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Pop Up Ads: The Marketer’s vs User’s Perspective

Updated on January 26, 2017

With the emergence of the digital era, marketers have gained the capacity to not only bombard your life with physical advertisements, such as on billboards and train carts, but also to grab your attention in the comfort your own living room or workplace.

Digital marketing experts estimate that most Americans are exposed to around 4,000 to 10,000 ads each day. Users are rapidly developing what is being called “advertising fatigue,” a condition where users begin to unconsciously ignore the ads around them.

Thus, the creation of pop up advertisements were supposed to be a way to combat this loss of awareness with the ads by forcing users to recognize and act on an ad.

Unfortunately, pop up ads are often perceived to be annoying, which can undermine whatever advantages they may have had initially over other forms of advertising.

The Marketing Perspective

Even though they can be annoying, it has been proven that pop up ads are among the most effective in obtaining clicks and conversions, especially when compared with other digital advertisements, like banner or sidebar ads. In one test, popups drove 1,375% more email captures vs. a sidebar opt-in form.

While marketers want users to have positive experiences on their website, their primary goal ought to be user conversion.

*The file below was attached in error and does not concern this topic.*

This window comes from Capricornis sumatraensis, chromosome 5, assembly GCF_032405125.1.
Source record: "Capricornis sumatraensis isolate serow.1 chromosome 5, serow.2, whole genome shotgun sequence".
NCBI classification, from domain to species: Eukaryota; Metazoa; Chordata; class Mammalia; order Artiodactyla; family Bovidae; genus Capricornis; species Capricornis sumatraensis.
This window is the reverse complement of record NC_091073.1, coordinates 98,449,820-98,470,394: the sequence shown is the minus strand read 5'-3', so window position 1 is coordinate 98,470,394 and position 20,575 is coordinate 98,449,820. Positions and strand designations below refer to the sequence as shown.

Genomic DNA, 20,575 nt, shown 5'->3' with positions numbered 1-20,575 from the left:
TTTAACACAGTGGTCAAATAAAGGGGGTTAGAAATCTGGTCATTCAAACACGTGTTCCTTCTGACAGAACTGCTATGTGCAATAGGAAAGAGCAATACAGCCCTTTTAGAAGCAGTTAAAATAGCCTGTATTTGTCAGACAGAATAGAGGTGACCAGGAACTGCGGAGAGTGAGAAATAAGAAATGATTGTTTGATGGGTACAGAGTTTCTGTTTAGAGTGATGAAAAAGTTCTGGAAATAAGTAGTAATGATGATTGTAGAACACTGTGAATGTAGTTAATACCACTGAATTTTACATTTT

Marketers need to be conscious of what may be irritating users in order to create pop up ads that convert while contributing to an overall good user experience.


The User Perspective

As a user, one of the most frustrating experiences that can be had while browsing through a compelling blog, is to be obstructed by a pop up ad on a seemingly irrelevant subject.

Not only does the ad deter the user from pursuing whatever action is being prompted by its content, but it also increases the user’s level of irritation toward the blog itself.

Google tries to combat this issue by making an announcement that if websites use pop up ads that obstruct users from accessing content freely, then its page rank will be demoted in search engines.

On mobile, it is very easy to accidentally click on an ad, signaling an interest in the advertisement. This, in turn, means that users are likely to be re-targeted for the same product or service, even though the user never had in interest in the first place.